• HPC

    • Don Becker On The State Of HPC

      Linux magazine HPC Editor Douglas Eadline had a chance recently to discuss the current state of HPC clusters with Beowulf pioneer Don Becker, Founder and Chief Technical Officer, Scyld Software (now Part of Penguin Computing). For those that may have come to the HPC party late, Don was a co-founder of the original Beowulf project, which is the cornerstone for commodity-based high-performance cluster computing. Don’s work in parallel and distributed computing began in 1983 at MIT’s Real Time Systems group. He is known throughout the international community of operating system developers for his contributions to networking software and as the driving force behind beowulf.org.

    • Cluster Resources Expands Beyond HPC

      Adaptive’s Moab software is widely used in high performance computing, including 12 of the 20 fastest computers on the Top 500 supercomputer list.

    • Moab maker Cluster Resources welcomes cloud fluffers
    • High-end Clustering Tool Is Reworked for the Enterprise

      “As the needs of the data center change throughout the day for different types of application services, we can actually repurpose resources to different operating system characteristics, whether that’s from Linux to Windows or between versions of Linux with different drivers,” he said.

  • Kernel Space

    • Buttering Up Linux File Systems

      Interestingly, BTRFS was initially developed by Oracle (NASDAQ: ORCL) — which is acquiring Sun — but is now licensed under the GPL and is thoroughly in the open source community, open for contribution from anyone. It is described on its own project pages as “a new copy on write file system for Linux aimed at implementing advanced features while focusing on fault tolerance, repair and easy administration.”

    • Kernel Log: X server 1.7 delayed; Compiz runs on newer Radeon GPUs; DRBD in kernel soon

      Although some X.org drivers have been updated for X server 1.7, development work is running behind schedule. New drivers from AMD, Intel and Nvidia and new Linux versions mean a number of corrections and enhancements in the graphics system. 3D support for newer Radeon GPUs is now adequate for Compiz. DRBD should make it into the main Linux kernel development tree in 2.6.32.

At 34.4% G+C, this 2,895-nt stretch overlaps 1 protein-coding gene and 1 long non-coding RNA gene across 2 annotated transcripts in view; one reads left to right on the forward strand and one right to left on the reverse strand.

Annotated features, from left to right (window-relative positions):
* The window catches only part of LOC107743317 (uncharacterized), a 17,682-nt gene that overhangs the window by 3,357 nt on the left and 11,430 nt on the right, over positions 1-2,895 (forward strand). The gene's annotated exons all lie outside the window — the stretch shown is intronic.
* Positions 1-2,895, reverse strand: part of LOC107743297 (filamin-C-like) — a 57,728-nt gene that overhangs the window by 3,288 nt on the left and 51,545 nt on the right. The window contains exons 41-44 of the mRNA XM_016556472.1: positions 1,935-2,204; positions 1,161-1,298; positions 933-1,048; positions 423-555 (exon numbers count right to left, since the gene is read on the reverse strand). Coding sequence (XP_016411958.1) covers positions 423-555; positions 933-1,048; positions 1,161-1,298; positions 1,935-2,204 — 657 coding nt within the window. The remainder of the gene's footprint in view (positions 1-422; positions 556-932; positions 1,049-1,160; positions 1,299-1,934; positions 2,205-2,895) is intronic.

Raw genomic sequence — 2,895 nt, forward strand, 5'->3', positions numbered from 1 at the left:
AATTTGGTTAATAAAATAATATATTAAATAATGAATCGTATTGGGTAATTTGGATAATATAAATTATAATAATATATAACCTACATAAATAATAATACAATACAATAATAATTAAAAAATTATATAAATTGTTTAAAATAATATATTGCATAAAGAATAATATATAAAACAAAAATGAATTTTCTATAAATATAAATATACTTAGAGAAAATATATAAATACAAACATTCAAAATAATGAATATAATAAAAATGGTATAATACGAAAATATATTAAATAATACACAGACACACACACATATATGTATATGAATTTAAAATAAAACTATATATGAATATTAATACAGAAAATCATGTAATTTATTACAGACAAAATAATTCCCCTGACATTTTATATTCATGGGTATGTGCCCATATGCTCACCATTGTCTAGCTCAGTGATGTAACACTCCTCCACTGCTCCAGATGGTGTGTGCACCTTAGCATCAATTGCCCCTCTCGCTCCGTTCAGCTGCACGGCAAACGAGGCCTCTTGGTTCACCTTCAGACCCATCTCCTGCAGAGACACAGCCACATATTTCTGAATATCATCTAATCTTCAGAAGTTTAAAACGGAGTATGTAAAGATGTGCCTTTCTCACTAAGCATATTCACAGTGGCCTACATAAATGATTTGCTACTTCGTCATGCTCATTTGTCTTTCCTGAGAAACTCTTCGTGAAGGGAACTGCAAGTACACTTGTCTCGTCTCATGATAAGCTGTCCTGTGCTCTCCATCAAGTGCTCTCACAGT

• Applications

    • Featured App: SuperTux

      I have preschool aged kids who like to play games so I’m always looking around to try new ones. One game we’ve been playing for a while is SuperTux. SuperTux is styled after the classic Super Mario Bros games and features their classic sidescrolling action.

    • Artha: A GUI for WordNet

      Although WordNet comes with a graphical browser, it can only be described as bare-bones. The browser doesn’t offer any kind of desktop integration, and there is no support for color coding, rich text formatting, or hyperlinking. But thanks to Artha, you don’t have to put up with these limitations. This nifty little dictionary tool wraps the WordNet database into a user-friendly interface and offers a few neat features that can help you to make the most of WordNet.

    • New maintainers for GNU GRUB
    • FSLint Helps You Clean Up Your Files
  • Browsers

    • ThunderBrowse Transforms Thunderbird into a Web Browser with Tabbed Browsing

      Linux/Windows: Whilst Mozilla is working hard to bring tabbed emails on an improved Thunderbird 3, amongst many other new features — tabbed emails are already present in pre-releases of Thunderbird 3, ThunderBrowse will add a new feature to Thunderbird 2 you didn’t miss, until now, when you read this.

    • Get Your Chrome Experience On Linux

      If you have anything to do with IT or computers you know about the Google Chrome browser. No matter where you stand on your opinion of Google, you can not deny the Chrome browser is fast. In fact, Chrome is setting the standard for browser speed such that the competition is now playing a serious game of catch up. The Chrome browser is so fast (at both startup and page load) that the difference goes well beyond noticeable. Next to all of its competition Google Chrome looks as if it is running in a completely different gear all together.

    • My Top 3 Chrome Extensions
  • K Desktop Environment

    • Hands-on: KDE 4.3 delivers a Social Desktop

      KDE 4.3 was released this week with a number of intriguing improvements. Ars test the new version, which introduces KDE’s Social Desktop initiative, an effort to bring social networking integration to the popular desktop environment.

  • Distributions

    • Introducing http://news.debian.net

      I have always missed having something similar to “KDE Dot News” in Debian. I refer to KDE’s news place because it is the project I more closely follow after Debian, but there are similar news websites for other projects such as Ubuntu’s Fridge.
      The Debian project has http://www.debian.org/News/ but this is just a HTML version of the announce mailing lists.

    • DSL revisited

      So that’s my impression. I will always like DSL, and I admire it for its loyalty to outdated machines. But so long as Slitaz can do much the same thing, in less space, with fresher software and a cleaner, faster look, I will continue to choose it over DSL.